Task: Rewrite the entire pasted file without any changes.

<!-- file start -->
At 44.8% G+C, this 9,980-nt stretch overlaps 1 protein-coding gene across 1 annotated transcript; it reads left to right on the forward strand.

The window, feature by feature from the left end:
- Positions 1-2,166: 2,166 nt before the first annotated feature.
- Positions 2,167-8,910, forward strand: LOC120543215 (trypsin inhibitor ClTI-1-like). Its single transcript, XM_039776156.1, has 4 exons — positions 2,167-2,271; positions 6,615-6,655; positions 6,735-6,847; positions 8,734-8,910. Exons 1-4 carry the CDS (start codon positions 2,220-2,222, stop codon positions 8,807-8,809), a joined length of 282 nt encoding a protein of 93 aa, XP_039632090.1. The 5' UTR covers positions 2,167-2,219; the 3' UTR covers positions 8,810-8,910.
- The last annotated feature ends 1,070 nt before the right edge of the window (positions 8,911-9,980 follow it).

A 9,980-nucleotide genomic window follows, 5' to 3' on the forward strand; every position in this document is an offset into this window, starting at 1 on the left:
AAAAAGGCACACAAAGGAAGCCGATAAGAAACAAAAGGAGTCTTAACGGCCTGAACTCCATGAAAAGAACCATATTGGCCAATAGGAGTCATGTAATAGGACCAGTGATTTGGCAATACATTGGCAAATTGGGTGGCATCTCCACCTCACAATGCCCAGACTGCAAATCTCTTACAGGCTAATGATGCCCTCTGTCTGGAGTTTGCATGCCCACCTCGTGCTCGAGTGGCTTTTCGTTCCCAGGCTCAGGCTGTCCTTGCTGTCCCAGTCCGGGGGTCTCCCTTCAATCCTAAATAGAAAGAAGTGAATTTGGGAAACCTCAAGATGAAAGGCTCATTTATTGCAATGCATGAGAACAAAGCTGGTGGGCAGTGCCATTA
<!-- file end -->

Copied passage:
At 44.8% G+C, this 9,980-nt stretch overlaps 1 protein-coding gene across 1 annotated transcript; it reads left to right on the forward strand.

The window, feature by feature from the left end:
- Positions 1-2,166: 2,166 nt before the first annotated feature.
- Positions 2,167-8,910, forward strand: LOC120543215 (trypsin inhibitor ClTI-1-like). Its single transcript, XM_039776156.1, has 4 exons — positions 2,167-2,271; positions 6,615-6,655; positions 6,735-6,847; positions 8,734-8,910. Exons 1-4 carry the CDS (start codon positions 2,220-2,222, stop codon positions 8,807-8,809), a joined length of 282 nt encoding a protein of 93 aa, XP_039632090.1. The 5' UTR covers positions 2,167-2,219; the 3' UTR covers positions 8,810-8,910.
- The last annotated feature ends 1,070 nt before the right edge of the window (positions 8,911-9,980 follow it).

A 9,980-nucleotide genomic window follows, 5' to 3' on the forward strand; every position in this document is an offset into this window, starting at 1 on the left:
AAAAAGGCACACAAAGGAAGCCGATAAGAAACAAAAGGAGTCTTAACGGCCTGAACTCCATGAAAAGAACCATATTGGCCAATAGGAGTCATGTAATAGGACCAGTGATTTGGCAATACATTGGCAAATTGGGTGGCATCTCCACCTCACAATGCCCAGACTGCAAATCTCTTACAGGCTAATGATGCCCTCTGTCTGGAGTTTGCATGCCCACCTCGTGCTCGAGTGGCTTTTCGTTCCCAGGCTCAGGCTGTCCTTGCTGTCCCAGTCCGGGGGTCTCCCTTCAATCCTAAATAGAAAGAAGTGAATTTGGGAAACCTCAAGATGAAAGGCTCATTTATTGCAATGCATGAGAACAAAGCTGGTGGGCAGTGCCATTA